It’s official! Norway is the happiest country on earth.
A UN agency says so in a new report in which fellow Nordic nations also shine.
Jumping from fourth place last year, Norway has knocked neighbour Denmark off the top spot.
It can’t be down to the climate so what does make Norway so special?
“Well, I have lived in different places in the world like South Africa and Mexico and…I can really see that in Norway, we are privileged in many ways,” said humanitarian worker Nina Tanggaard Lomeland, speaking in Oslo.
“I don’t know if we can say that we are the happiest people because you also have a lot of depressed people and lonely people but for me, I feel very privileged.”
The Nordic nations are the most content, according to the World Happiness Report 2017, produced by the Sustainable Development Solutions Network (SDSN), a global initiative launched by the United Nations in 2012.
Countries in sub-Saharan Africa, along with Syria and Yemen, are the least happy of the 155 countries ranked in the fifth annual report released at the United Nations.
The report looks at key factors found to support happiness like freedom, health, income and good governance.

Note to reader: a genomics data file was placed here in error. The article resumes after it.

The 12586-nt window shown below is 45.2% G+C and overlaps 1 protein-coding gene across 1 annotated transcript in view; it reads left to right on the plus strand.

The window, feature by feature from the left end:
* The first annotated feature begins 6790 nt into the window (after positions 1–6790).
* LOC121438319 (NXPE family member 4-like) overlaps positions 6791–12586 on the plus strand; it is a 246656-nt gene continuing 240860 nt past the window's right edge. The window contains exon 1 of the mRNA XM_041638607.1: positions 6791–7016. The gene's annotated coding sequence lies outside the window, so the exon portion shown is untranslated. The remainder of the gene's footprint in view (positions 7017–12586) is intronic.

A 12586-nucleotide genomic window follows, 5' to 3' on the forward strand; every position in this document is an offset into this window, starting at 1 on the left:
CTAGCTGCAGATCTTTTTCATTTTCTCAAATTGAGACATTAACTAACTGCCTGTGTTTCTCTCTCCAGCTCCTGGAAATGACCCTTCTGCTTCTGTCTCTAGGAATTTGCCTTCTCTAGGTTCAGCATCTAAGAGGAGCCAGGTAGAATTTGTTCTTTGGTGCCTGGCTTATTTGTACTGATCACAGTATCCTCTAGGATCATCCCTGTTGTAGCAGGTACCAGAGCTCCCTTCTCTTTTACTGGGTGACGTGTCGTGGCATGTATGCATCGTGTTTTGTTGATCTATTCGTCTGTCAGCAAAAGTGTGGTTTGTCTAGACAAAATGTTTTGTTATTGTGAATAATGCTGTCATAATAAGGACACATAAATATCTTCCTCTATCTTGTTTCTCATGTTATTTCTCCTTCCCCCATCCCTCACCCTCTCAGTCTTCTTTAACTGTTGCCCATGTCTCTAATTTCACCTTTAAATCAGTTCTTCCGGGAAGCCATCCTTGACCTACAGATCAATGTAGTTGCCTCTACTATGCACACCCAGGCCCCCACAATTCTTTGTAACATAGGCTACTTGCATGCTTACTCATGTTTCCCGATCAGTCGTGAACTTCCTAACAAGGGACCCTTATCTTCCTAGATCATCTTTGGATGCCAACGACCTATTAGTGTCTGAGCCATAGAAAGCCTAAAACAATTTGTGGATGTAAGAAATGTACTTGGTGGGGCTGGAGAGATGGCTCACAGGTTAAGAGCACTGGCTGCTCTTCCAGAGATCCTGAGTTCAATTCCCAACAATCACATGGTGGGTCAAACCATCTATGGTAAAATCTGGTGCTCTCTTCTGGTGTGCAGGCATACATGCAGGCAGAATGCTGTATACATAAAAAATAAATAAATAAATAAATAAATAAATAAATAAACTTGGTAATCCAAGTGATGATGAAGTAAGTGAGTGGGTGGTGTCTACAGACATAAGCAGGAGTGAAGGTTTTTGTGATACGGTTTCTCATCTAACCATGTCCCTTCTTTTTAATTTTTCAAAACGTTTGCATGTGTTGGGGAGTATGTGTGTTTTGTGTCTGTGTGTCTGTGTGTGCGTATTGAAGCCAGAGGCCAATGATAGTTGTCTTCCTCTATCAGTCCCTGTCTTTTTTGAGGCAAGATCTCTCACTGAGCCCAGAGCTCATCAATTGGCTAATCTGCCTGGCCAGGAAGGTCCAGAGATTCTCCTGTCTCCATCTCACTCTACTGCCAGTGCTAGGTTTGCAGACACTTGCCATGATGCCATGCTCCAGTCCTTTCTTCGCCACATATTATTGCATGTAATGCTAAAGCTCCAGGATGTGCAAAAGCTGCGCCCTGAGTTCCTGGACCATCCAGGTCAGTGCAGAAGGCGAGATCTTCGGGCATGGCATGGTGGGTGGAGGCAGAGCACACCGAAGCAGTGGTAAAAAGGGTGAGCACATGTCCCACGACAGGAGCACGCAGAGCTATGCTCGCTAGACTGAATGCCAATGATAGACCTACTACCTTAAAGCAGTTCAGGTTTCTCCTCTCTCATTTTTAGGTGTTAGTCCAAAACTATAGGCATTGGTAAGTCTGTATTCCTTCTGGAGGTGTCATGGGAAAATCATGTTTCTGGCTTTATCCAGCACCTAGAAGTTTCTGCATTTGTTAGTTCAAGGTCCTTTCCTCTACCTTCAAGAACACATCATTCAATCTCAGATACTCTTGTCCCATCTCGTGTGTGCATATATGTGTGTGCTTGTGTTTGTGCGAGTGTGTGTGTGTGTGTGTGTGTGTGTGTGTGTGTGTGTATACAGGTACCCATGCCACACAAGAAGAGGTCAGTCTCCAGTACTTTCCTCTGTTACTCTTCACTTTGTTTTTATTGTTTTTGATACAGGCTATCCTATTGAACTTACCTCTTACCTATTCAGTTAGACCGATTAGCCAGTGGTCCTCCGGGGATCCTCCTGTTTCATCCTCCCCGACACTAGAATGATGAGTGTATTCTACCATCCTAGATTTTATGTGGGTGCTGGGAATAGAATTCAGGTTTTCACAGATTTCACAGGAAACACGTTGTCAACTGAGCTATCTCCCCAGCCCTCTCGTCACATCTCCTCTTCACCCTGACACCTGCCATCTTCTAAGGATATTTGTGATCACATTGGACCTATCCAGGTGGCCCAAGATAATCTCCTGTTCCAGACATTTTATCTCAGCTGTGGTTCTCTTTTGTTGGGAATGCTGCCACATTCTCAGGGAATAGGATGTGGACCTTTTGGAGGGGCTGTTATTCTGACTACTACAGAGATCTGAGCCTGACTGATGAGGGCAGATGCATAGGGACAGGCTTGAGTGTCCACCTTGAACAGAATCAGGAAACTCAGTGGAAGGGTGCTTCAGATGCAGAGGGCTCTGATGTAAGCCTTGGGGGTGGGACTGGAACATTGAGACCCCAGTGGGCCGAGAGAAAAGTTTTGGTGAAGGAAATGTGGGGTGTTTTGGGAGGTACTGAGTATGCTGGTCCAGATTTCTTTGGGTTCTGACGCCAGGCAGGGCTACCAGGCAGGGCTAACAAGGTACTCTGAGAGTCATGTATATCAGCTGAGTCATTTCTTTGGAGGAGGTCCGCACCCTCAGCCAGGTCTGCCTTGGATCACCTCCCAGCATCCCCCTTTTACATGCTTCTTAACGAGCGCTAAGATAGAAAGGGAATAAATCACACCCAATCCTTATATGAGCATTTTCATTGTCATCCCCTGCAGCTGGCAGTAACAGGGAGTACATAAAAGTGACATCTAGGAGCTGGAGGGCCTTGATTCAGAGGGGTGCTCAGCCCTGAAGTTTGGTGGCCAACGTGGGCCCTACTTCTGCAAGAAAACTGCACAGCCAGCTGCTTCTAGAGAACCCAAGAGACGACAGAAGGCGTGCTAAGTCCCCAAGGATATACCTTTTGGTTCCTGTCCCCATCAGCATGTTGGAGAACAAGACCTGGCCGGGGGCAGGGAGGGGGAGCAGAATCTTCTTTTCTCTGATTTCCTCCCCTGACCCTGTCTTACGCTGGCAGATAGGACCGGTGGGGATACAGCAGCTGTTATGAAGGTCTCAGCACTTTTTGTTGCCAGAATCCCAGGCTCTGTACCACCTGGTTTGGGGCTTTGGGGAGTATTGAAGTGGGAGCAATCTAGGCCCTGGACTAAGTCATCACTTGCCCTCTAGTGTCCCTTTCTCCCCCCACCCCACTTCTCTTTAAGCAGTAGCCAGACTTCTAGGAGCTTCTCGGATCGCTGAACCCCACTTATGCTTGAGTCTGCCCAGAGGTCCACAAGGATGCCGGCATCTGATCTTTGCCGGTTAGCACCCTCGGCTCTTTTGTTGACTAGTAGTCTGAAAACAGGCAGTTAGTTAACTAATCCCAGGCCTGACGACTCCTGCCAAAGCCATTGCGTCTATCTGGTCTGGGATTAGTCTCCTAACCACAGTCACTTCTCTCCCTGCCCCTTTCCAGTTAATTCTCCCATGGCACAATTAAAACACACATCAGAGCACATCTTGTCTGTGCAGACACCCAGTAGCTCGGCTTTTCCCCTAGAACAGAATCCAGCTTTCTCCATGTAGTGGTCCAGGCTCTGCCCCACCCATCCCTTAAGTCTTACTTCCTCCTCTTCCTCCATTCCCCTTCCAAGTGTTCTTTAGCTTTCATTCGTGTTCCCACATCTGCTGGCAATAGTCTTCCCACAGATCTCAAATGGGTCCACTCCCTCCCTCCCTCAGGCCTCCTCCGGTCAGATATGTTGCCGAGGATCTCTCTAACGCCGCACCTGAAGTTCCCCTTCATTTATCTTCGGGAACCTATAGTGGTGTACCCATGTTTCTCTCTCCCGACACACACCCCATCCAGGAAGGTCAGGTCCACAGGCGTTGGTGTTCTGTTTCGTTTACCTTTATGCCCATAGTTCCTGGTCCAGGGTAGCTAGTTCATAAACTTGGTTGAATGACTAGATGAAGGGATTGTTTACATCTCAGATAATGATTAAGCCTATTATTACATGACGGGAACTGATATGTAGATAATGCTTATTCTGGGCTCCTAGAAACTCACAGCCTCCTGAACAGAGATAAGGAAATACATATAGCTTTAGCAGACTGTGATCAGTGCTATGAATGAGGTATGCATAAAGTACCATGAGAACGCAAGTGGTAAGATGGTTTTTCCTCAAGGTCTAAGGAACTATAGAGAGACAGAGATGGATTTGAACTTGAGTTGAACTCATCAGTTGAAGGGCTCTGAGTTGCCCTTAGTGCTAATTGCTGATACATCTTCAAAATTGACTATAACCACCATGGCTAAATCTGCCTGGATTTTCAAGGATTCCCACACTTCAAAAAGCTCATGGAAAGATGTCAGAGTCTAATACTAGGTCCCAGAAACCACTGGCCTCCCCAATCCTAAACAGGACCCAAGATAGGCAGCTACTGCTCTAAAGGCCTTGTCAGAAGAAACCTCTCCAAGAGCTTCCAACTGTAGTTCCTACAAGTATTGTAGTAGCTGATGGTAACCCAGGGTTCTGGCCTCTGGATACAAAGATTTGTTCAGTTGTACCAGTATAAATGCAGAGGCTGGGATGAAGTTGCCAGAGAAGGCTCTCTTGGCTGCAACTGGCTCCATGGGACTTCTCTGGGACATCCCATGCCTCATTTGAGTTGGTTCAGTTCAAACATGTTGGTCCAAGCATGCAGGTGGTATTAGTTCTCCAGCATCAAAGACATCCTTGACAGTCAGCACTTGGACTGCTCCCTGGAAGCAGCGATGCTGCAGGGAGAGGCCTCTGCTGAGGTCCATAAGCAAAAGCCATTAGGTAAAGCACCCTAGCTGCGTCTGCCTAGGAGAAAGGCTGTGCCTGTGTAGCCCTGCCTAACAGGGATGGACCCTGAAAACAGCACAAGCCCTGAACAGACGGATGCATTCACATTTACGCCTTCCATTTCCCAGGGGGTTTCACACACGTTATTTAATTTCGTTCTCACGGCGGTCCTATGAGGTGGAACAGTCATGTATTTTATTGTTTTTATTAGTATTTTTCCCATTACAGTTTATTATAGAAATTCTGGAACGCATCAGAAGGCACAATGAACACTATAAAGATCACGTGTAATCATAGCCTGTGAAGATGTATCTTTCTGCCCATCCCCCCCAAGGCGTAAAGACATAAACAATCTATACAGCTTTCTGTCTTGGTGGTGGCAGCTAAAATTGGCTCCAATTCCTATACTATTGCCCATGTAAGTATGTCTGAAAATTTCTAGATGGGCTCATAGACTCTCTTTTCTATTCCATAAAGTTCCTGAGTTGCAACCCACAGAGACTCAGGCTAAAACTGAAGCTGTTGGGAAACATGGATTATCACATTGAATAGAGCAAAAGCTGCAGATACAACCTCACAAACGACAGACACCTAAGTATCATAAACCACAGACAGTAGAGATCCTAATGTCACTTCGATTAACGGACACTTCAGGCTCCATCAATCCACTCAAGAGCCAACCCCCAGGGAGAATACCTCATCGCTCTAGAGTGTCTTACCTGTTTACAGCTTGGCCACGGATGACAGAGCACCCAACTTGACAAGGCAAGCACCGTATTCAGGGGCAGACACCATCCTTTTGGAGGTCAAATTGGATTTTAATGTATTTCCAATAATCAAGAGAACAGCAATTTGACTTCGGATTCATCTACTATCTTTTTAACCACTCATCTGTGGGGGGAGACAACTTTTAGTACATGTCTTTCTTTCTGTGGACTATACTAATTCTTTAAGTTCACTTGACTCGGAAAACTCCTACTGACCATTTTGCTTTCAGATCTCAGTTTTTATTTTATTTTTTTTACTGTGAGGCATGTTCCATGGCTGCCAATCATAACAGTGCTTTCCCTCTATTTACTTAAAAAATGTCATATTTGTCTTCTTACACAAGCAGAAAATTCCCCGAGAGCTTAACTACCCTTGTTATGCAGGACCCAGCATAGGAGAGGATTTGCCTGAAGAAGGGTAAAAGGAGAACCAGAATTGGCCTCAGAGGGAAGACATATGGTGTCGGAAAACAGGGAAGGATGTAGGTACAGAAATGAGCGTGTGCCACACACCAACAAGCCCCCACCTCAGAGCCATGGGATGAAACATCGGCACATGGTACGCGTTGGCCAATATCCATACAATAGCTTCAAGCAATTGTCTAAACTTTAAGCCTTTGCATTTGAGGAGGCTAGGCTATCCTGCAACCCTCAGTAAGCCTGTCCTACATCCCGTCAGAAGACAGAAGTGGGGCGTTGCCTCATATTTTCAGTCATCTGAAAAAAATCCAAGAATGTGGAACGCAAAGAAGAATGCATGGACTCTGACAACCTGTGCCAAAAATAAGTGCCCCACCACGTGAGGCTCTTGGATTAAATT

“Happy countries are the ones that have a healthy balance of prosperity, as conventionally measured, and social capital, meaning a high degree of trust in a society, low inequality and confidence in government,” Jeffrey Sachs, the director of the SDSN and a special advisor to the United Nations Secretary-General, said in an interview.
The aim of the report, he added, is to provide another tool for governments, business and civil society to help their countries find a better way to wellbeing.
After Norway in the list, Denmark, Iceland, Switzerland, Finland, Netherlands, Canada, New Zealand, Australia and Sweden rounded out the top ten countries.
Germany was ranked 16, followed by the United Kingdom (19) and France (31). The United States dropped one spot to 14.
South Sudan, Liberia, Guinea, Togo, Rwanda, Tanzania, Burundi and the Central African Republic were at the bottom.
In the last spot, the Central African Republic has seen years of conflict that have uprooted hundreds of thousands of people and left more than 2 million, that is around half the population, needing aid.
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